By 1975, Southeast Asia was in turmoil. Communist takeovers in Vietnam and Laos and the rise of the brutal Khmer Rouge regime in Cambodia forced thousands to escape on makeshift boats.
If the refugees survived the journey, what awaited them on land was years spent in overcrowded refugee camps with few resources. Images of the dangers faced by the refugees at sea and the hopelessness of the camps compelled many Canadians into action.
The deep Christian faith of many church denominations, including the Christian Reformed Church, was stirred by these refugees’ stories of suffering. By the late 1970s, faith communities began to lobby the Canadian government to create a program to help settle refugees that would become the foundation for welcoming refugees to Canada for decades to come.
On February 28, 2019, government officials, non-governmental agencies, faith communities, and private citizens, gathered in the Canadian Senate in Ottawa to celebrate the 40th anniversary of Canada’s Private Sponsorship of Refugees Program (PSRP), a unique, “made-in-Canada” approach to refugee resettlement. Speeches commemorating this important anniversary were given by Senator Peter Harder, the Representative of the Government in the Senate, former Prime Minister, Joe Clark, and Ahmed Hussen, the current Minister of Immigration, Refugees and Citizenship, including other government figures.
One attendee in Ottawa who remembers the events of 1979 well is Rev. Arie Van Eek. As the original signee of the Christian Reformed Church’s agreement with the Canadian government, Van Eek was instrumental in organizing the CRC’s response to the refugee crisis. In his role as Executive Secretary of what was then called the Council of Christian Reformed Churches in Canada, Van Eek was responsible for negotiating the CRC’s initial sponsorship agreement with the government.
Van Eek notes that all those involved in the CRC response, from the leadership to deacons to ordinary church members, were motivated by the “strong sense that we could make a difference.” Compelled by faith in God, and with his boundless energy, Van Eek, along with his colleagues, set about organizing the new partnership with the government and recruiting Christian Reformed churches to sponsor refugees.
Though participating in the refugee program and interacting with people from such different cultures was largely an “unknown” for many from the Christian Reformed tradition, Van Eek was convinced that the Christian Reformed Church in particular was uniquely positioned, as a recent immigrant community, to assist refugees in their transition to a new life in Canada. Many church members, as Dutch immigrants to post-World War II Canada, knew firsthand the tragedy of war and the challenges of immigration. As Van Eek says, “We knew about war, being without a home, being without a country.”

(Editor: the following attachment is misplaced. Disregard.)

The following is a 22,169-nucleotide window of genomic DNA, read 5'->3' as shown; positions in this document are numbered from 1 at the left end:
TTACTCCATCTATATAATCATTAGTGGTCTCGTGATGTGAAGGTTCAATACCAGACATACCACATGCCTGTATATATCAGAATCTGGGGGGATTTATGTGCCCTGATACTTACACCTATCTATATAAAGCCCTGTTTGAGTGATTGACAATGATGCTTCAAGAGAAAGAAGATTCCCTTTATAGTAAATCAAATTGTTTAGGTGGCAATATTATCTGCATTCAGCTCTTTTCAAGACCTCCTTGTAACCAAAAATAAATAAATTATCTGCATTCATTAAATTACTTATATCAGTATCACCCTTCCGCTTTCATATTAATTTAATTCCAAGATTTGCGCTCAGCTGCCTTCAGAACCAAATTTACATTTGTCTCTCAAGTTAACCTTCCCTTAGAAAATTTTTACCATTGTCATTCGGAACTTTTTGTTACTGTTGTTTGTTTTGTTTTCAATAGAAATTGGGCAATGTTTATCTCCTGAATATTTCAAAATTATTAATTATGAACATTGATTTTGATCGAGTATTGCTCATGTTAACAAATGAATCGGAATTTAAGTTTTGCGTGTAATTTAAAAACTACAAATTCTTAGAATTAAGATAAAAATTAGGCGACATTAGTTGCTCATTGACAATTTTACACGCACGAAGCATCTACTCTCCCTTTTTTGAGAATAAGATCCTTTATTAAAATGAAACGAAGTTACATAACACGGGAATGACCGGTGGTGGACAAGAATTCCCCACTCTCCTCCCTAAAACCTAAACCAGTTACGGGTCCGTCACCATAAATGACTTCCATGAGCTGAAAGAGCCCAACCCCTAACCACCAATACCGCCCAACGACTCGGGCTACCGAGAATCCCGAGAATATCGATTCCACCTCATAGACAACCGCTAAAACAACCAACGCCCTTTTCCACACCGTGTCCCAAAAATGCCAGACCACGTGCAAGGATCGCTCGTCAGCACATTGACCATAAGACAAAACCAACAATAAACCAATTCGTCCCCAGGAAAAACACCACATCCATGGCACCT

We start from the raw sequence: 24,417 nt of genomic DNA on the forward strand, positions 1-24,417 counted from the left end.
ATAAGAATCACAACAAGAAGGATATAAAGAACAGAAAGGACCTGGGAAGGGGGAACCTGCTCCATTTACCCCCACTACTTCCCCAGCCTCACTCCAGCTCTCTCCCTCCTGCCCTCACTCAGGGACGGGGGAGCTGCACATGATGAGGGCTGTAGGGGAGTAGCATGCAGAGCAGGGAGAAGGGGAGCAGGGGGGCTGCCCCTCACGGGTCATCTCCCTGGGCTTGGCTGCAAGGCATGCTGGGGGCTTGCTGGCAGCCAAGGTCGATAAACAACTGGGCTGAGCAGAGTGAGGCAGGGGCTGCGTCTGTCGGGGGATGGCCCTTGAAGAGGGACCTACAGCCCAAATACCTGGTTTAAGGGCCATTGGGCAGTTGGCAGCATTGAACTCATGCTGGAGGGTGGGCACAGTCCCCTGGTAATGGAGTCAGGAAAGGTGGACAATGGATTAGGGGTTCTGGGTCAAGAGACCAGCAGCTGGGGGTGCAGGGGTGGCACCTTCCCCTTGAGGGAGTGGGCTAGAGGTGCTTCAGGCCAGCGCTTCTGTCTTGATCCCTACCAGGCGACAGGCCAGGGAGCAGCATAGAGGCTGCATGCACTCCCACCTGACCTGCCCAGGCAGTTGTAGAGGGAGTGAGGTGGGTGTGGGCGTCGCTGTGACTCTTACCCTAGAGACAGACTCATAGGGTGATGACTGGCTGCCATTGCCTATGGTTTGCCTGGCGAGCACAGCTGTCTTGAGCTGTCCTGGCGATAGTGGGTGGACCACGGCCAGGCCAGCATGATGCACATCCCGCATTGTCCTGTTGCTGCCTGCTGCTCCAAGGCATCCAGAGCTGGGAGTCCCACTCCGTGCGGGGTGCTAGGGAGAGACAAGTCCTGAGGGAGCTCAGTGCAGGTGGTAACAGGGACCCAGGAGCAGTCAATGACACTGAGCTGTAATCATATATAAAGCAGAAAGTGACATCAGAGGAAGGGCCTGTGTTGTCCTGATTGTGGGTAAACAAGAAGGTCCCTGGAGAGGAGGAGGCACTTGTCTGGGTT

Van Eek, along with many others, worked tirelessly in those early, exciting days of the refugee program, and were committed to providing long-term sponsorship to refugees, not just from Southeast Asia, but from other parts of the world as well. By November 1979, the CRC in Canada committed to “a responsive long-term program of refugee sponsorship,” equipping World Renew─then the Christian Reformed World Relief Committeeㅡto continue with the work of refugee resettlement.
When asked about attending the events in Ottawa and honouring those who were involved in welcoming the first refugees under PSRP, Van Eek remains humble. To him, helping refugees was an opportunity for the Christian Reformed community to show “gratitude to God and country for all the opportunities we had been given as immigrants to Canada.”
Rev. Van Eek remains an enthusiastic supporter of World Renew’s efforts to welcome refugees to Canada. Looking back over the last forty years, he is thankful for the over 7000 refugees whose lives were changed, and the commitment shown to refugees by World Renew, the CRC, and partnering church sponsors.
Today, the need for sponsorship is as great as ever with 68 million refugees and displaced people in the world. Despite these overwhelming numbers, Van Eek believes strongly that sponsorship works and that Christians “experiencing and living in freedom in Christ [should] have the energy and desire to help.”
He hopes the success of World Renew’s refugee program will encourage Christians to respond in faith to the plight of refugees, as he says, “You can do it, we did it, so let’s do it again!”
Header photo: Reverend Arie Van Eek with the Honorable Joe Clark, Prime Minister of Canada between 1979 and 1980 in Ottawa to celebrate the 40th anniversary of Canada's Private Sponsorship of Refugees Program
Body photo: Reverend Arie Van Eek with the current World Renew Refugee Program Coordinator, Rebecca Walker